Krugman wins the Nobel Prize in Economics

American Paul Krugman yesterday won the Nobel Prize for Economics for developing a theory known as the “new trade theory” and “new economic geography”.

Krugman first released the above theory approximately thirty years ago, and it explained why rich countries will trade with rich countries.

As Krugman contributes to popular newspapers, such as the New York Times, with criticisms of the Bush administration and it’s financial policy, there has been speculation that Krugman’s political opinions earned him the prize. Tyler Cowen, a professor of economics at George Mason University, stated that he believed the award may have been motivated by politics. “They could have waited and nobody would have asked that question, he said. “It’s fair speculation that in part they are making a political statement. Krugman does deserve it, though. It’s not only a political statement.”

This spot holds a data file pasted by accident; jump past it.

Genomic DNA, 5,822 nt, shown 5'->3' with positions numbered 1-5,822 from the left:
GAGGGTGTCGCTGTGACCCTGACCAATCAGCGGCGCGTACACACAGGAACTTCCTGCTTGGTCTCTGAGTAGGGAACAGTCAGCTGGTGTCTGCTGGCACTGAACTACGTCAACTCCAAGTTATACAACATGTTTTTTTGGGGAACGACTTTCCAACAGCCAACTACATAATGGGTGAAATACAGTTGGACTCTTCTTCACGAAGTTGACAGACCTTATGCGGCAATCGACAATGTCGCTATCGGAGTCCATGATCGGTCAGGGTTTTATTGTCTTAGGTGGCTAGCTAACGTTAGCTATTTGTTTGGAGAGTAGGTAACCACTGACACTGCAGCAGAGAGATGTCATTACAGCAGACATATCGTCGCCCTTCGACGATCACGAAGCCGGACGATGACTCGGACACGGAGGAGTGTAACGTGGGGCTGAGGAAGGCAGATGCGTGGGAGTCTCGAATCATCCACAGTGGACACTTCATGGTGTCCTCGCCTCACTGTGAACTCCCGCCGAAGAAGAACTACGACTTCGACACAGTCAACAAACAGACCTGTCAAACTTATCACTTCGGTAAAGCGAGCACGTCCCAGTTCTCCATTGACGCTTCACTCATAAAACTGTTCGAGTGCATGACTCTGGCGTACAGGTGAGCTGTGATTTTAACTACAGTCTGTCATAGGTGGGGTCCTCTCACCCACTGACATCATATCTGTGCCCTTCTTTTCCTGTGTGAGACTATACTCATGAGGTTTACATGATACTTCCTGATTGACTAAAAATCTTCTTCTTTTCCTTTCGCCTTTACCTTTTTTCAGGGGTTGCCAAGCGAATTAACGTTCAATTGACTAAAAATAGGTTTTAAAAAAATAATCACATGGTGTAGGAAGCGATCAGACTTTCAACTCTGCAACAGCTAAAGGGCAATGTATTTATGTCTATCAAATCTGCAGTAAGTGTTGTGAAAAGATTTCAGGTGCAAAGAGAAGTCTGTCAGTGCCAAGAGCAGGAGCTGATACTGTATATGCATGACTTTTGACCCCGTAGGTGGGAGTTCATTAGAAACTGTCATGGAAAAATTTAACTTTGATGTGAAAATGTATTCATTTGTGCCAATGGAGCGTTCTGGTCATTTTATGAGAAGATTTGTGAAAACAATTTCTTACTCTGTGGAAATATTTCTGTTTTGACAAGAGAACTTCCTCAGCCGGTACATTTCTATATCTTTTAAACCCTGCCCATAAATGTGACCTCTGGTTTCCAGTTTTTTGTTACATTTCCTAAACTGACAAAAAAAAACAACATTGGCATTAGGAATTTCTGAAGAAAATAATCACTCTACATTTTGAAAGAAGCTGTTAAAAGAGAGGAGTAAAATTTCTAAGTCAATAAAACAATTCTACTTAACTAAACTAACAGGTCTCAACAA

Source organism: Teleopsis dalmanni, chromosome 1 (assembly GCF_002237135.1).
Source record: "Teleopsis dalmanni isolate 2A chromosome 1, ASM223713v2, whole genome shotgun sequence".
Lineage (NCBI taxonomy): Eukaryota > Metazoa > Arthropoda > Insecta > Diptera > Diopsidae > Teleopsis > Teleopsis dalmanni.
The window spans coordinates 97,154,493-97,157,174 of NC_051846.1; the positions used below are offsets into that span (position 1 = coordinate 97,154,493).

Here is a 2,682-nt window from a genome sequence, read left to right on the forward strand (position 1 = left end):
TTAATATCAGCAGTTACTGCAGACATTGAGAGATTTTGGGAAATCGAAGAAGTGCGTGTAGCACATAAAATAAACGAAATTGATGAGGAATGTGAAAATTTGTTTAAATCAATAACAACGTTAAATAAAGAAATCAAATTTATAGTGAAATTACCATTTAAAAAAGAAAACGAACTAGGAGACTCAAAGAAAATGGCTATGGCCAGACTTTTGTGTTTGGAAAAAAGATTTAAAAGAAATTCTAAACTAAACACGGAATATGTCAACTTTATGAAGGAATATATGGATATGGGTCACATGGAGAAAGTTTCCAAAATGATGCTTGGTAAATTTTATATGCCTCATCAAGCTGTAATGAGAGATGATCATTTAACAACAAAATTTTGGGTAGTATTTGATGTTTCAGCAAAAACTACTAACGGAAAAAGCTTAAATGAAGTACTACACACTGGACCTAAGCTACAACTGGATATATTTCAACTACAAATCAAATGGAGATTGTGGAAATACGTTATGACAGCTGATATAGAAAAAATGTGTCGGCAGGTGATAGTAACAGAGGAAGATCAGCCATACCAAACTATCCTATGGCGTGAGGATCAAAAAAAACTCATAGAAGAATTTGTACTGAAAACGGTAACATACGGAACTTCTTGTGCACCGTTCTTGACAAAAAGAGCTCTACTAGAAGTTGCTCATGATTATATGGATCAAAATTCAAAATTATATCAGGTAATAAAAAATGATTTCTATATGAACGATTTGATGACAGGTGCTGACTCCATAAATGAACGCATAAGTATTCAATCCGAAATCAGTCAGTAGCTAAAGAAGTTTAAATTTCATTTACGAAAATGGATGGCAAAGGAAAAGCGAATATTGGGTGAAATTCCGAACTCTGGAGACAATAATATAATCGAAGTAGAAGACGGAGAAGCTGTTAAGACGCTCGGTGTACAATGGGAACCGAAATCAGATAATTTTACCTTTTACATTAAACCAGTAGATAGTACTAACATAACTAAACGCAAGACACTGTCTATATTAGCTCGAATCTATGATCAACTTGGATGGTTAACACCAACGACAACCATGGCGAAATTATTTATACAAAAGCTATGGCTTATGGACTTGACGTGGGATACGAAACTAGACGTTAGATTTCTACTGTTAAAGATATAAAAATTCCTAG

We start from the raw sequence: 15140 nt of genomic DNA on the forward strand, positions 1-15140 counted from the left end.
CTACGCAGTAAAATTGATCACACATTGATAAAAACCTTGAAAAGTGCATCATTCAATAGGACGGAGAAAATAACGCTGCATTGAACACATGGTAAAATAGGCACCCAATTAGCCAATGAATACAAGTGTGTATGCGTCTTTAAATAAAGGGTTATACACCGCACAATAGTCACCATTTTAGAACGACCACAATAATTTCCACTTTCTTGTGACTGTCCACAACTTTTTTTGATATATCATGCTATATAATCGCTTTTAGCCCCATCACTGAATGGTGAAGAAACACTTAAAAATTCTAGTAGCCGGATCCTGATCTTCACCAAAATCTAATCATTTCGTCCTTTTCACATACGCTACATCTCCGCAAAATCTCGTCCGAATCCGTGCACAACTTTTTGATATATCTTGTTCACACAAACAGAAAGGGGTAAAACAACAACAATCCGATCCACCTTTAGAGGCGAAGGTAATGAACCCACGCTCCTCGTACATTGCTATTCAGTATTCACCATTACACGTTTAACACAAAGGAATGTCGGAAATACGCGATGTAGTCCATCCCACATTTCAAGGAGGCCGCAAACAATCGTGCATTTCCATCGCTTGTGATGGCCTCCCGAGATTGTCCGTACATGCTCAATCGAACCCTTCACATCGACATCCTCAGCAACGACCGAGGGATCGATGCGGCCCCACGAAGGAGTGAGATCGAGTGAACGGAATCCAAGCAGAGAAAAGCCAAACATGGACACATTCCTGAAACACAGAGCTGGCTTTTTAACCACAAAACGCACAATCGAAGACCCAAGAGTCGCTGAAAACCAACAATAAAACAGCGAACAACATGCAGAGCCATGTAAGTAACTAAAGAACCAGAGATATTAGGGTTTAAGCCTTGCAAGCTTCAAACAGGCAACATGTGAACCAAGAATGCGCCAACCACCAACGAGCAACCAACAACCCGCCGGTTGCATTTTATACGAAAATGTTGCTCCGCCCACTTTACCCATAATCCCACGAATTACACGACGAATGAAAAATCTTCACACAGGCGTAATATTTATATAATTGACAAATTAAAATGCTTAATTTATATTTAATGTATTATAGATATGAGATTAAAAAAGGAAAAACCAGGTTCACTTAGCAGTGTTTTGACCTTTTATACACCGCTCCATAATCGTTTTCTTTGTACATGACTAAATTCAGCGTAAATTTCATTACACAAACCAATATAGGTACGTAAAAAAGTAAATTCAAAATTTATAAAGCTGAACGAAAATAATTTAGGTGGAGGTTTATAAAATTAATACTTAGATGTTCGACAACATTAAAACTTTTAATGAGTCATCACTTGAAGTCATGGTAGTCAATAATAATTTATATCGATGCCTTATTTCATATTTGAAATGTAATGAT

Robert Solow, who was taught Krugman at the Massachusetts Institute of Technology, dismissed these claims, however. “I don’t think it’s true for one minute. I wouldn’t be surprised if next year it was a conservative who wins. I really think that it’s pure coincidence and there is no reason at all to suppose his columns [in newspapers] had any role in this choice.”

Tore Ellingsen, who was in the committee that decided the winner also responded to the claims that the decision was political. He claimed that “we disregard everything except for the scientific merits,” when choosing the winner.

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